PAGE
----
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  The Ishmael Community: Questions and Answers

The Question (ID Number 459)...

    I was wondering why in your telling of the Adam and Eve story, you left out the serpent, the creature the teller of the story condemns to a life on its belly. Could it be that the serpent stands for Adam's worst instincts and that the crawling on the belly part means that after the fall, man is condemned to lead a life without grace?

    ...and the response:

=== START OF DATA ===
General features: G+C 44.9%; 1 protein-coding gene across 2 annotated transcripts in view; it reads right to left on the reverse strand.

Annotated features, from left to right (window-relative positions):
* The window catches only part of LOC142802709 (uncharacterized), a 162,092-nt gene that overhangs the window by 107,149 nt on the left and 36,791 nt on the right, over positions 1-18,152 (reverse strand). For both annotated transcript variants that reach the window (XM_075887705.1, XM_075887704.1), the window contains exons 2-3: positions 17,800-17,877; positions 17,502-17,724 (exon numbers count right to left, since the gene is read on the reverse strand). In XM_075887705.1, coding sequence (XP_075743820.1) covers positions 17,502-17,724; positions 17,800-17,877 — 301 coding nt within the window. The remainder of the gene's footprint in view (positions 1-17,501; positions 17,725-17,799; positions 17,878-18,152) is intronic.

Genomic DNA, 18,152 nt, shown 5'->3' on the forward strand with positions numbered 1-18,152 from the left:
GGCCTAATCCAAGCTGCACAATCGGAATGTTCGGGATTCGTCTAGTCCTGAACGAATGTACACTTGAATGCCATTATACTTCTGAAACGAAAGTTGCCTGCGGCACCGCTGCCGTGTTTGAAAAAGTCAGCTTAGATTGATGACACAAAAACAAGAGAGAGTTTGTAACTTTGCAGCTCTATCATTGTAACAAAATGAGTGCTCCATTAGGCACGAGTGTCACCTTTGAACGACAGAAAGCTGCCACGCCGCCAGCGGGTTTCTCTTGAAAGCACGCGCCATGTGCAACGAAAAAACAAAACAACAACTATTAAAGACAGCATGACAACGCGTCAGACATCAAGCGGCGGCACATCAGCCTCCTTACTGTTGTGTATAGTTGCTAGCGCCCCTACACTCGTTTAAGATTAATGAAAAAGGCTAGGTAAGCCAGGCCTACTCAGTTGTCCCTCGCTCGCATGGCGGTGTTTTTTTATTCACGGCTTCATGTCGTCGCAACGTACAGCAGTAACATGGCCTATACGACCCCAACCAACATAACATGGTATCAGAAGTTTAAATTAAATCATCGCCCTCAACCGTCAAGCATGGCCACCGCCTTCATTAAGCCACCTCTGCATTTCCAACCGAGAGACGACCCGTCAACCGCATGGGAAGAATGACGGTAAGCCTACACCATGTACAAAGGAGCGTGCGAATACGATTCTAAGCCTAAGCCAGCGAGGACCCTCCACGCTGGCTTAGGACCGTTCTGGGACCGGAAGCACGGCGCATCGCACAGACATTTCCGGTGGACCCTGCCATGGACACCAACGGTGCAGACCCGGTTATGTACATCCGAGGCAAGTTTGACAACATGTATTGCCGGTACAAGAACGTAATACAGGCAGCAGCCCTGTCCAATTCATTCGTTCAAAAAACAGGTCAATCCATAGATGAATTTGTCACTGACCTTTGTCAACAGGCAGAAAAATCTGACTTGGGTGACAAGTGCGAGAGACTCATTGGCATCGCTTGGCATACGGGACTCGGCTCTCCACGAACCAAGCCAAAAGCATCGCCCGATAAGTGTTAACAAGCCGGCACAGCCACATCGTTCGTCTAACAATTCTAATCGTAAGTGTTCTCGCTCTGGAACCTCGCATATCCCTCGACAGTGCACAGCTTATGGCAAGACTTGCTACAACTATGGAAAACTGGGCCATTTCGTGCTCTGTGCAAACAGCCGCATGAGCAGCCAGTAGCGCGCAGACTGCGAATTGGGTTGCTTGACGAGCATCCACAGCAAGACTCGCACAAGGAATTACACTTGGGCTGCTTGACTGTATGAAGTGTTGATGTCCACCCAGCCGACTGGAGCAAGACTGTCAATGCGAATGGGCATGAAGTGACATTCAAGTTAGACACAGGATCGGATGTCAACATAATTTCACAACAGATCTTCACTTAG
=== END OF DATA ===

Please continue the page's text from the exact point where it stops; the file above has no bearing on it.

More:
The tale of the Fall can't be read as if it were Metaphysical poetry. It's a folk tale. The authors might have said, "Eve was tempted by the following thoughts . . .," but that's not very dramatically interesting. So they created a tempter, which had to be the lowest, nastiest creature they could think of . . . a serpent. In my opinion, the serpent is just a narrative device and doesn't "stand for" anything. Unlike God, Adam, and Eve, who are the principals of the story, the serpent appears only in this one episode and then disappears forever. If the serpent "meant" something, it would have had a history before and after this episode; the fact that it doesn't confirms that it's merely a device (and as such doesn''t need to be dealt with as if it were one of the principals).


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